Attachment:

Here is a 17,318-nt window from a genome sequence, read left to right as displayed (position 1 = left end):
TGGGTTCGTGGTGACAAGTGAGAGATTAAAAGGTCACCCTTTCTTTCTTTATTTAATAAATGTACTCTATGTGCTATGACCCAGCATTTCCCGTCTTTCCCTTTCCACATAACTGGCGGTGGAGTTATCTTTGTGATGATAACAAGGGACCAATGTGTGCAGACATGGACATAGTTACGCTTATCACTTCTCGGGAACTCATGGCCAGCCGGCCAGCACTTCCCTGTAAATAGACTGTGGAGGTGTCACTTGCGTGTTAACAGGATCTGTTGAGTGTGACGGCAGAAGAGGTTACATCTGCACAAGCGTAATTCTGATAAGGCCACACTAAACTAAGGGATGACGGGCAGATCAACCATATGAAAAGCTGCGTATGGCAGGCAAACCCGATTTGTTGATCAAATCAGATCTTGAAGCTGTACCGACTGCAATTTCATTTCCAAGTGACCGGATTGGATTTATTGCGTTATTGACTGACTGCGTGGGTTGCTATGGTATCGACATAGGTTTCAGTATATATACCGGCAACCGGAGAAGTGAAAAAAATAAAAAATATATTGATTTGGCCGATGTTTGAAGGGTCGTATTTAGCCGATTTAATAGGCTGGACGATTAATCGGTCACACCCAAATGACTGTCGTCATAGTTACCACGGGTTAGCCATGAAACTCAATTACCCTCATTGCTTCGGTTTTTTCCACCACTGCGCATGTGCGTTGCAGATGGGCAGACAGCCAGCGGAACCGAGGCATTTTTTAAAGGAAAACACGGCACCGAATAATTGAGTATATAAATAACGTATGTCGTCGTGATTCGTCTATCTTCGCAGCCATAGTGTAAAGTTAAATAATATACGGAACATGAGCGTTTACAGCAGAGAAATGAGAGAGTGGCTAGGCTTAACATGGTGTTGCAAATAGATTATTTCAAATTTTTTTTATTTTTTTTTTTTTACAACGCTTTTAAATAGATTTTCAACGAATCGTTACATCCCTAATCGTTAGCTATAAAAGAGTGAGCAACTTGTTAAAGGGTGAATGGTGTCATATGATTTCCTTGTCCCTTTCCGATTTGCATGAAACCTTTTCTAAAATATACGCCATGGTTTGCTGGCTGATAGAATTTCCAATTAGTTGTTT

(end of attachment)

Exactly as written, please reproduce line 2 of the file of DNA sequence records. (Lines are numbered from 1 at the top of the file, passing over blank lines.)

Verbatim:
TGGGTTCGTGGTGACAAGTGAGAGATTAAAAGGTCACCCTTTCTTTCTTTATTTAATAAATGTACTCTATGTGCTATGACCCAGCATTTCCCGTCTTTCCCTTTCCACATAACTGGCGGTGGAGTTATCTTTGTGATGATAACAAGGGACCAATGTGTGCAGACATGGACATAGTTACGCTTATCACTTCTCGGGAACTCATGGCCAGCCGGCCAGCACTTCCCTGTAAATAGACTGTGGAGGTGTCACTTGCGTGTTAACAGGATCTGTTGAGTGTGACGGCAGAAGAGGTTACATCTGCACAAGCGTAATTCTGATAAGGCCACACTAAACTAAGGGATGACGGGCAGATCAACCATATGAAAAGCTGCGTATGGCAGGCAAACCCGATTTGTTGATCAAATCAGATCTTGAAGCTGTACCGACTGCAATTTCATTTCCAAGTGACCGGATTGGATTTATTGCGTTATTGACTGACTGCGTGGGTTGCTATGGTATCGACATAGGTTTCAGTATATATACCGGCAACCGGAGAAGTGAAAAAAATAAAAAATATATTGATTTGGCCGATGTTTGAAGGGTCGTATTTAGCCGATTTAATAGGCTGGACGATTAATCGGTCACACCCAAATGACTGTCGTCATAGTTACCACGGGTTAGCCATGAAACTCAATTACCCTCATTGCTTCGGTTTTTTCCACCACTGCGCATGTGCGTTGCAGATGGGCAGACAGCCAGCGGAACCGAGGCATTTTTTAAAGGAAAACACGGCACCGAATAATTGAGTATATAAATAACGTATGTCGTCGTGATTCGTCTATCTTCGCAGCCATAGTGTAAAGTTAAATAATATACGGAACATGAGCGTTTACAGCAGAGAAATGAGAGAGTGGCTAGGCTTAACATGGTGTTGCAAATAGATTATTTCAAATTTTTTTTATTTTTTTTTTTTTACAACGCTTTTAAATAGATTTTCAACGAATCGTTACATCCCTAATCGTTAGCTATAAAAGAGTGAGCAACTTGTTAAAGGGTGAATGGTGTCATATGATTTCCTTGTCCCTTTCCGATTTGCATGAAACCTTTTCTAAAATATACGCCATGGTTTGCTGGCTGATAGAATTTCCAATTAGTTGTTT